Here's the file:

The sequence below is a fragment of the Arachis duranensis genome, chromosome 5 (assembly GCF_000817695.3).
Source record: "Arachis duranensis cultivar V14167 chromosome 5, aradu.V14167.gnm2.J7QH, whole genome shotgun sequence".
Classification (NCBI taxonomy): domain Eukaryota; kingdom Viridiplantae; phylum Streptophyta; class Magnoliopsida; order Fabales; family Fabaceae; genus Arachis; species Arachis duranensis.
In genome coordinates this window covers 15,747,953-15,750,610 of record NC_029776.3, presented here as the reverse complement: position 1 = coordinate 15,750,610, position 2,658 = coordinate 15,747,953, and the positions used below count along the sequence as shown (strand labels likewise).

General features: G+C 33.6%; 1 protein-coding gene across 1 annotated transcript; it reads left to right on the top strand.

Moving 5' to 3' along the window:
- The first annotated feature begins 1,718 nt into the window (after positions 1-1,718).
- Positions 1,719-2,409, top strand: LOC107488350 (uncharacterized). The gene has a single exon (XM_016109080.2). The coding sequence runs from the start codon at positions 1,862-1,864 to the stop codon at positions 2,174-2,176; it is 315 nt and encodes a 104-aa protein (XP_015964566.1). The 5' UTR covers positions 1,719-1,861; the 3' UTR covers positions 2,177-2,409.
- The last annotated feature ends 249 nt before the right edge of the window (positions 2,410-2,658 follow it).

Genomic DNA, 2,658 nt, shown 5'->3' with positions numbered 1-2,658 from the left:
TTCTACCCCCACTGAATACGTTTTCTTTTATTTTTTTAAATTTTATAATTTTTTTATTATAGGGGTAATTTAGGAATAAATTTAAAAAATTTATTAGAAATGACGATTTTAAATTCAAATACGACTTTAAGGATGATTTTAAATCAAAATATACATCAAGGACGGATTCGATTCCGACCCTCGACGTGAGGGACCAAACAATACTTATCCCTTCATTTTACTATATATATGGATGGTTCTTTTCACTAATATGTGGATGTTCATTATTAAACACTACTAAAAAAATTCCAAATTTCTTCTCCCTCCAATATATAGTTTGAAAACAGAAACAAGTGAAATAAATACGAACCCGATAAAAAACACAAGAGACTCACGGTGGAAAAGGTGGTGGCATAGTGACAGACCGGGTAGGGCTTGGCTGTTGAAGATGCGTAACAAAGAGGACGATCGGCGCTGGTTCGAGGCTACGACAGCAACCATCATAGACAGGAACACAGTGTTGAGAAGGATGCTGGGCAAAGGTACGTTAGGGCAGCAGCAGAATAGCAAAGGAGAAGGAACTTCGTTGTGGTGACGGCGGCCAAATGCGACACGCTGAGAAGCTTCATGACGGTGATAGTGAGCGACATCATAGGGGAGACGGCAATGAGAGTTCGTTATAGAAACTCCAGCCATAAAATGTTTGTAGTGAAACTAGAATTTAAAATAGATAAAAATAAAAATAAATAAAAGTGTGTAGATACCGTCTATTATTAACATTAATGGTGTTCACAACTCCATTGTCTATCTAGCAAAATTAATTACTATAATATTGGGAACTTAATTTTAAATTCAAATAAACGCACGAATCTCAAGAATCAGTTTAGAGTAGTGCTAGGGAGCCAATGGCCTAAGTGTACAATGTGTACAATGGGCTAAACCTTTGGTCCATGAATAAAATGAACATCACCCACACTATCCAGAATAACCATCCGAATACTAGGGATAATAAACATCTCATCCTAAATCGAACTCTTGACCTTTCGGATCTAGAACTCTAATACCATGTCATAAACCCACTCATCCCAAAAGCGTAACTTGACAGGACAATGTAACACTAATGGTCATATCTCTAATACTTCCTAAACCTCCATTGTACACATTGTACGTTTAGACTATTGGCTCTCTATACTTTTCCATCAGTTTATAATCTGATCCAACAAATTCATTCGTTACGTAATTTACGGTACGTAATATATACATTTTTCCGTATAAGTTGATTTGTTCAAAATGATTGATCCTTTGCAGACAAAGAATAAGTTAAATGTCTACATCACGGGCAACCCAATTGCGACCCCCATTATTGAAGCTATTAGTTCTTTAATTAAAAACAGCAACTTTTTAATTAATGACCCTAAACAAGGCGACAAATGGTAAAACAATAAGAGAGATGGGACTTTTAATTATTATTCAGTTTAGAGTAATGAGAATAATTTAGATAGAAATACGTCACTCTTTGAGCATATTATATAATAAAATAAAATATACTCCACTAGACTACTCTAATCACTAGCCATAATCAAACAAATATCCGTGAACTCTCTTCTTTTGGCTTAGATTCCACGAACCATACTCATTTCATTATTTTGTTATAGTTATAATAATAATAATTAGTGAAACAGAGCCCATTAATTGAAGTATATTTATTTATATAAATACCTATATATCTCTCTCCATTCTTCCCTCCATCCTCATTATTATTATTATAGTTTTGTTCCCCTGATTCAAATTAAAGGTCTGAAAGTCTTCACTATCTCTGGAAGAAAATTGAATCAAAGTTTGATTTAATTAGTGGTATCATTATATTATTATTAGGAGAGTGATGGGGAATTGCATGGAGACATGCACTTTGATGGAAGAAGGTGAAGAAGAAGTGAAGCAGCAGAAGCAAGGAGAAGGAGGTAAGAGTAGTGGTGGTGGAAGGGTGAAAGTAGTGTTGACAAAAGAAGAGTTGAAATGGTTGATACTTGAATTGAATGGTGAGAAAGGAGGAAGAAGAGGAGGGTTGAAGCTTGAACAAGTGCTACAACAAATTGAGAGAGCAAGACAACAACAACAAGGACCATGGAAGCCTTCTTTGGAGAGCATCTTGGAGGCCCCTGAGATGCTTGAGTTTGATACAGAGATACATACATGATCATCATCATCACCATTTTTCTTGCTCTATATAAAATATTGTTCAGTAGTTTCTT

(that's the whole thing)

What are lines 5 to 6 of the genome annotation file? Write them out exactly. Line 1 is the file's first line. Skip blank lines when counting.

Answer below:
General features: G+C 33.6%; 1 protein-coding gene across 1 annotated transcript; it reads left to right on the top strand.

Moving 5' to 3' along the window: